Washington — Judge Alcee Lamar Hastings is the first black federal judge in Florida history. He is also the first federal judge there to be acquitted by a jury of bribery conspiracy and still have to undergo a congressional probe for possible impeachment proceedings. For seven years and three months of his eight-year tenure he has been under investigation.
``Iran-contra, Abscam, and Watergate combined haven't taken that much time,'' Judge Hastings says. ``My life has been held in the balance. There's been this so-called cloud over me. But the cloud is over the judiciary, this serious breach of constitutional due process.''
In December 1981, Hastings was indicted on charges of conspiring to accept a bribe. Washington, D.C., lawyer William Borders, a longtime Hastings friend, said he might be able to fix a trial that Hastings was presiding over. The case involved Thomas and Frank Romano who were charged with violating the federal Racketeering and Corrupt Organizations Act. The Justice Department had forced the Romanos to forfeit ill-gotten assets, specifically a restaurant and $846,000. Mr. Borders said he could get the judge to give the Romanos probation and return the assets, for $150,000.
But Borders had never seen the Romanos and made his deal with an FBI agent posing as one of the defendants. He was convicted and is serving five years in jail.
No bribe money was connected to Hastings, who had been bound by an appeals court to set aside the forfeiture ruling and give the Romanos back their assets, a fact Borders was well aware of. When the Romano brothers were convicted, Hastings gave both three-year terms.
The judge maintains he was victimized by Border's foolish designs. The jury believed him and acquitted him in February 1983.
``Twelve jurors heard the Justice Department's best case. They found him not guilty. That's 12 citizens, American citizens!'' says defense counsel William McLain, leaping to his feet and pacing as if he were presenting the case all over again. ``Our bedrock position is, that should have concluded the matter.''
But two of Hastings's colleagues, Anthony A. Alaimo, a chief US district court judge in Georgia, and William Terrell Hodges, a chief US district court judge in Florida, disagreed. They claimed Hastings had lied at trial and began the wheels turning for another investigation under a federal statute.
Four thousand nine hundred pages of transcript later, an investigating committee of five federal judges issued a 381-page report saying the jury verdict was a miscarriage of justice. The report was forwarded to the Judicial Council for the 11th Circuit and then to the Judicial Conference of the United States. Both concurred that ``impeachment may be warranted.'' Now the House is investigating.
Mr. McLain says members of Congress have not been ``forthcoming with their intentions or scheduling.'' A congressional spokesman says the probe is ``secret and under way.''
``Is it fair now for the House to undertake additional investigations to determine whether Judge Hastings should be reindicted by the House and retried by the Senate on charges on which a jury found him not guilty four years ago?'' asks Terrance J. Anderson, Hastings's lead counsel and a professor of constitutional law at the University of Miami.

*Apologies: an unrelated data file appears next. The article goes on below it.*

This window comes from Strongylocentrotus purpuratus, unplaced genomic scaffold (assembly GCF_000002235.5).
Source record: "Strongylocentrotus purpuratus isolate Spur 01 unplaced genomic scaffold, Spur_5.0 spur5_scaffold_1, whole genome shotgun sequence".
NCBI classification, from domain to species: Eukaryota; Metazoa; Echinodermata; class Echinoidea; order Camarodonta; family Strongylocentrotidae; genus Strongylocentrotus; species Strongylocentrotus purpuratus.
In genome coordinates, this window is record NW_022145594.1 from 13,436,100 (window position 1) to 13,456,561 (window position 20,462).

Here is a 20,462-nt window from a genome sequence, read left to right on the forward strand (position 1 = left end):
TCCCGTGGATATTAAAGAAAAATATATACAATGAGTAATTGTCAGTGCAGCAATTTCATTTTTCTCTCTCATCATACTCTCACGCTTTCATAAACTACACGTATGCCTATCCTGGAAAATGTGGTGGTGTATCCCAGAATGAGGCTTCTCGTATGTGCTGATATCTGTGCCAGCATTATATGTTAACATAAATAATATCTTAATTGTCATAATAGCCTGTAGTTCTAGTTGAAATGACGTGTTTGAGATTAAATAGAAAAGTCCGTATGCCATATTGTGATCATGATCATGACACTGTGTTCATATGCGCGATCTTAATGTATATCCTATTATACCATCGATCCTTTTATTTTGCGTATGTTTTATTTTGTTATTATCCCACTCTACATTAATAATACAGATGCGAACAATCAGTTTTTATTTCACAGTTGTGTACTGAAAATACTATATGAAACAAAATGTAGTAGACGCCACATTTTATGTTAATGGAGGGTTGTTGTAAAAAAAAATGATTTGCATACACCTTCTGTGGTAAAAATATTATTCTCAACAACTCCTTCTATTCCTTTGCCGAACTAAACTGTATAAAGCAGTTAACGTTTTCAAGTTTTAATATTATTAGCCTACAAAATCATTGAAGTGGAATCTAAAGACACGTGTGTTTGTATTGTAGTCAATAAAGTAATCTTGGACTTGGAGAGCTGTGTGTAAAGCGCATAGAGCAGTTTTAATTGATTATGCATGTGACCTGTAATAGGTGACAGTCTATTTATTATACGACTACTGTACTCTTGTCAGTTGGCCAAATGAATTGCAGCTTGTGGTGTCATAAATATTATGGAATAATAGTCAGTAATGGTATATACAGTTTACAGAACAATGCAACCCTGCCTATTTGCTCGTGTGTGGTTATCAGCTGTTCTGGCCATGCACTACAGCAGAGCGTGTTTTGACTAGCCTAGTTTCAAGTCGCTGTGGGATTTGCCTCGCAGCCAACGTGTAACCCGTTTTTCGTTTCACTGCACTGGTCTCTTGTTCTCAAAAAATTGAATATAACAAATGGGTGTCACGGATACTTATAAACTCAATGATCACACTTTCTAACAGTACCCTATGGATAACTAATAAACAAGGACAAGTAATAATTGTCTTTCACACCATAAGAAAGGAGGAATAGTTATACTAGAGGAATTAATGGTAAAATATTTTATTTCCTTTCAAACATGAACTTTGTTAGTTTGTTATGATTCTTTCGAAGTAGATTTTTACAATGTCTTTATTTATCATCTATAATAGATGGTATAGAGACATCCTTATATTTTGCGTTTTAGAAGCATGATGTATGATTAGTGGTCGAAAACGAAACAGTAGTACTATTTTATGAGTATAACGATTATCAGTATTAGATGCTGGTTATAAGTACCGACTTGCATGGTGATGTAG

McLain says there may be a violation of ``the spirit if not the letter'' of the constitutional provision against ``double jeopardy.'' The Constitution says: ``No person shall be subject for the same offense to be twice put in jeopardy of life or limb.''
The original investigating committee explained it this way: ``No one would seriously argue that double jeopardy would apply if Judge Hastings had been convicted of the crimes for which he was indicted. It follows, therefore, that double jeopardy does not apply after Judge Hastings's acquittal.''
``The Framers clearly meant impeachment to be a criminal proceeding. A party convicted in impeachment could be tried, but not in reverse,'' says Professor Anderson. ``Those up in Washington who preach original intent have some explaining to do.''
Another thing Hastings wants explained is the newest allegation, that he disclosed confidential information concerning a corruption investigation to Dade County Mayor Steve Clark. Justice Department spokesman John Russell says Hastings allegedly ``tipped off someone who is the subject of a wiretap.'' He added that the matter is ``currently under seal.''
``Why all the secrecy?'' Hastings asks. ``If I lied to a jury, why am I not charged with perjury? If I told Mayor Clark something I wasn't supposed to, why am I not charged with obstruction of justice?''
When asked why he is the subject of this prolonged inquiry, Judge Hastings minimizes racism. ``I don't know what's going on in the minds of my detractors.'' But he acknowledges an ``institutional racism'' that he has ``felt all my life.''
He says his posture as an outspoken judge with strong opinions about social policy outside the court was not well received by colleagues who believe judges should be ``scholarly types who fade into the woodwork'' and tolerate black judges only if they stay in the background.
``I'm still a civil rights activist, and for this I have been called `wild eyed' and `radical.' But I took an oath to uphold the law, not love the law. If I see an unjust law, I am going to speak out,'' he says.
Anderson says that during Hastings's first two years on the bench, south Florida became the focal point for Cubans from the Mariel boatlift and an even larger influx of blacks from Haiti.
He says Hastings was assigned an early case that challenged aspects of the immigration policy for Haitians who entered the country illegally. He says Hastings ``demonstrated his independence and willingness to exercise judicial power in a manner that frustrated national policies thought important by high officials in the Justice Department.'' The defense team argues that this figures into the equation.